Why does skin become red and sensitive from excessive sun exposure? And why are red-haired people even more affected by these sunburns? Two in-depth studies lift the veil on the mechanisms involved in the inflammation caused by ultraviolet rays. A paradoxical phenomenon, sunburn is an inflammatory reaction which, by eliminating dead cells and those with genetic alterations, triggers a process of healing of skin cells.
It has long been known that the harmful effect of excessive sun exposure is due to UVB rays: by interacting directly with skin cells, these high-energy rays cause inflammation characterized by redness (erythema) and, in some cases, to genetic alterations that increase the risk of melanoma. However, the sequence of events involved in this response of skin cells to UV radiation remains largely unknown.
To solve this enigma, American researchers subjected skin cells to UVB rays and examined the formation of molecules capable of activating the production of TNF, a
inflammatory agent suspected of playing an important role in the sunburn phenomenon associated with prolonged exposure to the sun. They made the astonishing discovery that UVB rays break down small non-coding RNA molecules (which are not translated into proteins) located in the cell nucleus. The irradiated cells release the broken RNA, which prompts nearby healthy cells to manufacture TNF to trigger the inflammatory response to eliminate sun-damaged cells. This inflammatory reaction triggers the healing process by eliminating dead cells as well as those with genetic alterations, before they become cancerous.
In other words, sunburn is the visible (and painful) manifestation of a healing reaction triggered by healthy cells in response to the breakdown of RNA molecules caused by UVB rays. However, this mechanism is not perfect and it goes without saying that repeated sunburns increase the risk that damaged cells escape this cleaning process and become cancerous. It is therefore essential to always use protective sun creams or even put on clothing before exposing yourself to the sun, especially in the middle of the day when the radiation is at its maximum.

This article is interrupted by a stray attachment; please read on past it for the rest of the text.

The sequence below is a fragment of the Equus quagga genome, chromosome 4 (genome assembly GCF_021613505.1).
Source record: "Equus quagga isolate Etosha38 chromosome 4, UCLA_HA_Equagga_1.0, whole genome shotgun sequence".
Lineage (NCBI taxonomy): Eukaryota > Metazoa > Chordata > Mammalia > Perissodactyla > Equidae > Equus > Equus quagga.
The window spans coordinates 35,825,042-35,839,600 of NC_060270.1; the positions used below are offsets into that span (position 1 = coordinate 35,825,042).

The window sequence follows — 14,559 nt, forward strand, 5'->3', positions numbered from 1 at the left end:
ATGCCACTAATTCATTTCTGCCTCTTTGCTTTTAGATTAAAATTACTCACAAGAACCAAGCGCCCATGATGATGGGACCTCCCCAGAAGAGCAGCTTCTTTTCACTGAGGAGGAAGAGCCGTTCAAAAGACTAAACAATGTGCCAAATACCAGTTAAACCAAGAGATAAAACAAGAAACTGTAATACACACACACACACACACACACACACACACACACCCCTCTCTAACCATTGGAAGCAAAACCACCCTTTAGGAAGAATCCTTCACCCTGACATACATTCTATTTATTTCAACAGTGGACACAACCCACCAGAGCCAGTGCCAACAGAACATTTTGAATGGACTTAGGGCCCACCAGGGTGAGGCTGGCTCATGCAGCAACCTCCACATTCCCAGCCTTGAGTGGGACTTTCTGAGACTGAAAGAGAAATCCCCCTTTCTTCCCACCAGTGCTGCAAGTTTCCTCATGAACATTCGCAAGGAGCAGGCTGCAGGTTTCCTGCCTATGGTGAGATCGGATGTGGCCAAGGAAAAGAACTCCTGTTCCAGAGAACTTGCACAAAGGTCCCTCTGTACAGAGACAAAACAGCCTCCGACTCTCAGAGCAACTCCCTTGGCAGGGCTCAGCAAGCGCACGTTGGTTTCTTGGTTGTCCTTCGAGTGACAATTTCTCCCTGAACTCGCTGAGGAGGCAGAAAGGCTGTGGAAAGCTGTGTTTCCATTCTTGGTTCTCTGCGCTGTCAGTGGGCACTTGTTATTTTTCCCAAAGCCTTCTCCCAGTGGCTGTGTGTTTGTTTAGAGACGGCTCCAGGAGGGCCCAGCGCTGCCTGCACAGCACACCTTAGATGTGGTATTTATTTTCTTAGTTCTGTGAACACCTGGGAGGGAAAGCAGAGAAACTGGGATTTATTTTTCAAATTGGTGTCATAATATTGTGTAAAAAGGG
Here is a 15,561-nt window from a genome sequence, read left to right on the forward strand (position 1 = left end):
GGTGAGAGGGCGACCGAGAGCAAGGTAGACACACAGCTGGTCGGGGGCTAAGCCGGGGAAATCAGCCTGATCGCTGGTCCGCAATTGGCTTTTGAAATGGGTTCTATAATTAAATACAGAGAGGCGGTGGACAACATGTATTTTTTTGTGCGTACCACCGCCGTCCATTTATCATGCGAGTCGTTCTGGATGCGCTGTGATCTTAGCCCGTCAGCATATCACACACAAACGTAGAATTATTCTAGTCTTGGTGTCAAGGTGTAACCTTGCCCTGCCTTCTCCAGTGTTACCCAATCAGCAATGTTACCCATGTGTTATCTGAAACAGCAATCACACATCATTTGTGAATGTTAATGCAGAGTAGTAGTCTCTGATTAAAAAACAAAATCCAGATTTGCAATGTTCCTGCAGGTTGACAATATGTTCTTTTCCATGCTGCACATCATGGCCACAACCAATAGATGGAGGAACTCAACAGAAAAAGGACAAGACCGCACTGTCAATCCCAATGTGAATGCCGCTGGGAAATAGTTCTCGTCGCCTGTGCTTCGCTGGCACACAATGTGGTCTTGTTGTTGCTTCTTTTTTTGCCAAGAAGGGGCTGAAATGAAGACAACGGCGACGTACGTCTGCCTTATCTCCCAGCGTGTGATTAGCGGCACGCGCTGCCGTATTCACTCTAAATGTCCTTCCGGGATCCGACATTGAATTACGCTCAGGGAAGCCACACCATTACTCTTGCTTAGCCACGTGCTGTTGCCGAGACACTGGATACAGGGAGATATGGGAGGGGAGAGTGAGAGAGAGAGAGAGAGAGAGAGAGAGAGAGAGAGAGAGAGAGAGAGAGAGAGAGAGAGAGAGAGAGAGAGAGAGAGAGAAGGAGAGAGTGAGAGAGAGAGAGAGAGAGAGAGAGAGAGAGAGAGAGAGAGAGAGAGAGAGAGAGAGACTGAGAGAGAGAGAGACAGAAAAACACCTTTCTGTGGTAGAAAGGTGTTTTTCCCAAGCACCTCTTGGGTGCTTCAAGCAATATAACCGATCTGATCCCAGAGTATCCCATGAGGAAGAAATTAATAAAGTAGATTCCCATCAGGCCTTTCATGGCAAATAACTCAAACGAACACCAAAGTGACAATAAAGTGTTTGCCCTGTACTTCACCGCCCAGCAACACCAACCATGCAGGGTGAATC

Fair skin, red, even more precautions to take
These recommendations are especially important for people who have very pale skin, red hair and freckles. These characteristics are caused by a genetic variation that controls the production of pigments in the skin. Instead of generating the eumelanin, a brown/black pigment that blocks UV rays, skin cells called melanocytes produce pheomelamine, without protective properties, so it is very important for these people to avoid prolonged exposure to the sun without protection.
Recent research shows that red-haired people have an increased risk of melanoma, even in the absence of UV radiation. Researchers have noted that a genetic variation leading to the synthesis of red pigment causes increased DNA damage to skin cells as well as an increased incidence of invasive melanoma, even in the absence of UVB. Pheomelanin is therefore capable of inducing the formation of melanomas by itself, possibly by stimulating a mechanism that causes oxidative stress in skin cells.
At the skin cell level. In addition to avoiding unprotected exposure to the sun, red-haired people therefore benefit from adopting certain lifestyle habits that minimize this oxidative stress, for example by abstaining from smoking and eating healthy foods. In this sense, it is interesting to note that green tea, foods rich in carotenoids such as tomatoes, whose lycopene is distributed in the skin, and certain fruits such as pomegranate or grapes all have antioxidant and anti-inflammatory actions. which could help reduce the risk of melanoma in these people.
Bernard JJ et al. Ultraviolet radiation damages self noncoding RNA and is detected by TLR3. NatureMedicine; 18: 1286–1290.
Mitra D et al. An ultraviolet-radiation independent pathway to melanoma carcinogenesis in the red hair/fair skin background. Nature 491: 449-543